Diversity & Inclusion

EEOC Complaints Reach All-Time High

The U.S. Equal Employment Opportunity Commission (EEOC), the agency responsible for the enforcement of federal laws prohibiting employment discrimination, recently released its statistical data on fiscal year 2010 filings. The data indicated that workplace discrimination complaints against private sector firms reached an all-time high in 2010. The Commission reported that filings with the federal agency nationwide totaled 99,922 during fiscal year 2010, which ended on September 30, 2010. That was a seven percent increase over fiscal year 2009. The Commission reported that in fiscal year 2010, it received more employment discrimination complaints than any other year in the 45-year history of the commission. The Commission stated that the nearly 100,000 complaints it received in fiscal year 2010 resulted in over $400 million in payments from employers.

The Commission reported that greater diversity in the work force is one of the factors that may have led to the record number of job-related bias complaints. The overall economy in the country and the high rates of unemployment no doubt also contributed to the increase in bias complaints against employers.

According to the fiscal year 2010 data, all major categories of charge filings in the private sector (which include charges filed against state and local governments) increased. These include charges alleging discrimination under Title VII of the Civil Rights Act of 1964, as amended; the Equal Pay Act; the Age Discrimination in Employment Act; the Americans with Disabilities Act (ADA); and the Genetic Information Nondiscrimination Act (“GINA”). Claims of work-related racial discrimination rose seven percent in 2010. Retaliation claims rose eight percent last year. However, the greatest increase came in the area of disability discrimination. Disability discrimination claims rose 17 percent in 2010. Congress amended the ADA in 2009. The 2009 amendments to the ADA made it easier for persons with certain treatable conditions, such as epilepsy, cancer, or mental illness, to make a disability claim. The unemployment rate for disabled workers is nearly 5.5 percent higher than the population of workers with no disability.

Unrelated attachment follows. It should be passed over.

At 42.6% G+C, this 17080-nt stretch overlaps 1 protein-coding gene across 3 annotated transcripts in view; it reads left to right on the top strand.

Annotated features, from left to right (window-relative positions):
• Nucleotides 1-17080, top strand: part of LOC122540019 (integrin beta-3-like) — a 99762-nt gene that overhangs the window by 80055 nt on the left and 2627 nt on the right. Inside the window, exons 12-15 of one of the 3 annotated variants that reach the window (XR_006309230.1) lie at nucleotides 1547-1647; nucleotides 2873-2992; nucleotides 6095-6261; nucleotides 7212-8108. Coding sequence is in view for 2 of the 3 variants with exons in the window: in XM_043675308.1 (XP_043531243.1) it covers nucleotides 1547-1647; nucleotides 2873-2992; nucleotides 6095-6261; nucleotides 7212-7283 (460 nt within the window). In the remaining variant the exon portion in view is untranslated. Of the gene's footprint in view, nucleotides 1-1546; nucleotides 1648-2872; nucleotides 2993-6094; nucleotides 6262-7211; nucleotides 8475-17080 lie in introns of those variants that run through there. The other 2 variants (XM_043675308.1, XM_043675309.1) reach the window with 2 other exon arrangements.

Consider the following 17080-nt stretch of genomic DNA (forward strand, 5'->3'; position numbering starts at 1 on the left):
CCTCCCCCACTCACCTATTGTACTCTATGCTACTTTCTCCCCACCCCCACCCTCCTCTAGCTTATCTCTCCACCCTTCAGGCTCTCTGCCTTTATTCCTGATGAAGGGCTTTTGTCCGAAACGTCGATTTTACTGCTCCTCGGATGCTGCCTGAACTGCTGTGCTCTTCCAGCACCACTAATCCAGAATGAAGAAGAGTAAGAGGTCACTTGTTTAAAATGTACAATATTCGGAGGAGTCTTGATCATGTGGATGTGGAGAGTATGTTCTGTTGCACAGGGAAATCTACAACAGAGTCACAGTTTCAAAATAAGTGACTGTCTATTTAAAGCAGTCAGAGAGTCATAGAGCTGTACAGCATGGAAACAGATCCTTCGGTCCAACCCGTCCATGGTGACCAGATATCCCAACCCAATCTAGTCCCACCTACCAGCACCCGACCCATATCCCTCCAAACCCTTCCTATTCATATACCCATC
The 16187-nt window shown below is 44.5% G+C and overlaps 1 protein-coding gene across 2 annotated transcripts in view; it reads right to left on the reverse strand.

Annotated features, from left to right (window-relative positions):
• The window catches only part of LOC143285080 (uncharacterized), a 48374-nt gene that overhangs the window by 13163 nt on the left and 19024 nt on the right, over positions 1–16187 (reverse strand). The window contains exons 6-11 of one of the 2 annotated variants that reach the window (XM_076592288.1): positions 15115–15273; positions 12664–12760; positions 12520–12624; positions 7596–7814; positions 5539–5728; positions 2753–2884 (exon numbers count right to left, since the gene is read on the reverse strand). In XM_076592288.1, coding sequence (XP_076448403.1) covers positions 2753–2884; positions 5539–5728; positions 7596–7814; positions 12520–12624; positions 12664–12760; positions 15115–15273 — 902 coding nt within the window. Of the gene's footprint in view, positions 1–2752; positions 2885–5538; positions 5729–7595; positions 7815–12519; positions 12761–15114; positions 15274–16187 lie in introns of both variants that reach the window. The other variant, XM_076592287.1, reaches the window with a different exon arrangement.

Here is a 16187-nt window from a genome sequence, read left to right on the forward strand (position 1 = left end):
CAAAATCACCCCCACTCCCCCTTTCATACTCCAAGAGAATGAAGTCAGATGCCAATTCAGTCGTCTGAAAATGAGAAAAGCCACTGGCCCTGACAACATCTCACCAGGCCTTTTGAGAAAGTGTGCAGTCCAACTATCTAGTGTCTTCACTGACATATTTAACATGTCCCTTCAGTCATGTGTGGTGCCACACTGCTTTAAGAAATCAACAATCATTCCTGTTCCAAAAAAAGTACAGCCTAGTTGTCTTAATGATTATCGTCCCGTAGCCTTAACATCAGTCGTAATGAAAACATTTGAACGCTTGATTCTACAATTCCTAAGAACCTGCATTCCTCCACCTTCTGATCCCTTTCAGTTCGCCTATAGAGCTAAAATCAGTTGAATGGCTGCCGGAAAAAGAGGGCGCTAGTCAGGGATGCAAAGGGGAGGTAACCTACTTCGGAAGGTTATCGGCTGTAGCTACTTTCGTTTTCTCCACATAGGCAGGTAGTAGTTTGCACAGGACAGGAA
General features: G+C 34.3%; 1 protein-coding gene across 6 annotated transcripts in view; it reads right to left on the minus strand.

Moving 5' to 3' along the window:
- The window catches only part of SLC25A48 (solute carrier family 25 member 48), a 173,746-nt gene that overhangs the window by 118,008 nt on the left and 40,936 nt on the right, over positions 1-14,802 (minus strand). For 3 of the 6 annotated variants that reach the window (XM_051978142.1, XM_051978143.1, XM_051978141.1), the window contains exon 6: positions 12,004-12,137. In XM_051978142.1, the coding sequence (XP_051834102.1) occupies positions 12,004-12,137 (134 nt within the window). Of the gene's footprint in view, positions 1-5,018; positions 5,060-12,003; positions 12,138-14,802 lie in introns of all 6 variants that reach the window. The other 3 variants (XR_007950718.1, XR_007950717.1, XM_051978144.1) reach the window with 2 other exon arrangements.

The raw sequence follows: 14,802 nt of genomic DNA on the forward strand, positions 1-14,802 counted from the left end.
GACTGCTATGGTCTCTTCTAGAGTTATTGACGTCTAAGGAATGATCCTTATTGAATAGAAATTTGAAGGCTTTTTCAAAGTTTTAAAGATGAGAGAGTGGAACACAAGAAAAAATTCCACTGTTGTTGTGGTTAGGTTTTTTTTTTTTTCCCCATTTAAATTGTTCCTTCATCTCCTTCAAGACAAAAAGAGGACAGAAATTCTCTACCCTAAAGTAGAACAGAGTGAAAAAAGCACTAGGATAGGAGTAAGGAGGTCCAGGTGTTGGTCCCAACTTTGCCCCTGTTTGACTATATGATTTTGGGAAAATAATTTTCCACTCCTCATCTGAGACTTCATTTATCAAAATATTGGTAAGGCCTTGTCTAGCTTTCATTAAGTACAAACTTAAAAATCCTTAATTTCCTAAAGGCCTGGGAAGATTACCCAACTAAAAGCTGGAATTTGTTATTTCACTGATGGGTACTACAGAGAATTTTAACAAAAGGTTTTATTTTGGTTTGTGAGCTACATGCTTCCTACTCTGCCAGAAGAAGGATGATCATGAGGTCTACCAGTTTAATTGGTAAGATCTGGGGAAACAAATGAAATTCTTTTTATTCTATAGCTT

Last year, for the first time ever, retaliation claims under all statutes (36,258) surpassed race (35,890) as the most frequently filed charge, while allegations based on religion (3,790), disability (25,165), and age (23,264) also increased. Historically, race had been the most frequently filed charge since the EEOC became operational in 1965.

In its first year of enforcement, the EEOC received 201 charges under GINA. GINA prohibits group health plans and health insurers from denying coverage to a healthy individual or charging that person higher premiums based solely on a genetic predisposition to developing a disease in the future. GINA also bars employers from using individuals’ genetic information when making hiring, firing, job placement, or promotion decisions.

Despite the increase in overall charges filed with the EEOC last fiscal year, the Commission reported that it was successful in slowing the growth of the charge inventory. As a result, the Commission ended fiscal year 2010 with 86,338 pending charges — an increase of only 570 charges, or less than one percent. Between fiscal years 2008 and 2009, the Commission’s pending inventory increased 15.9 percent.

The EEOC filed 250 lawsuits, resolved 285 lawsuits, and resolved 104,999 private sector charges during the last fiscal year. Through its combined enforcement, mediation, and litigation programs, the EEOC said it secured more than $404 million in monetary awards from employers — the highest level of monetary relief ever obtained by the Commission through the administrative process. The EEOC’s mediation program ended the year with a record 9,370 resolutions, 10 percent more than the fiscal year 2009 levels, and awarded more than $142 million in monetary benefits. The EEOC also expanded its reach to underserved communities by providing educational training and public outreach events to approximately 250,000 persons.

The Commission reported that it is continuing its concerted effort to build a strong national systemic enforcement program. At the end of the 2010 fiscal year, 465 systemic investigations, involving more than 2,000 charges, were being undertaken. The EEOC resolved a total of 7,213 requests for hearings in the federal sector, securing more than $63 million in relief for parties who requested hearings. The agency also resolved more than 4,600 federal sector appeals — 400 more than in fiscal year 2009. In a statement released with the report, EEOC Chair Jacqueline A. Berrien said: “We are pleased to see that our rebuilding efforts are having an impact on how efficiently and effectively the Commission enforces the civil rights laws protecting the nation’s workers. Discrimination continues to be a substantial problem for too many job seekers and workers, and we must continue to build our capacity to enforce the laws that ensure that workplaces are free of unlawful bias.”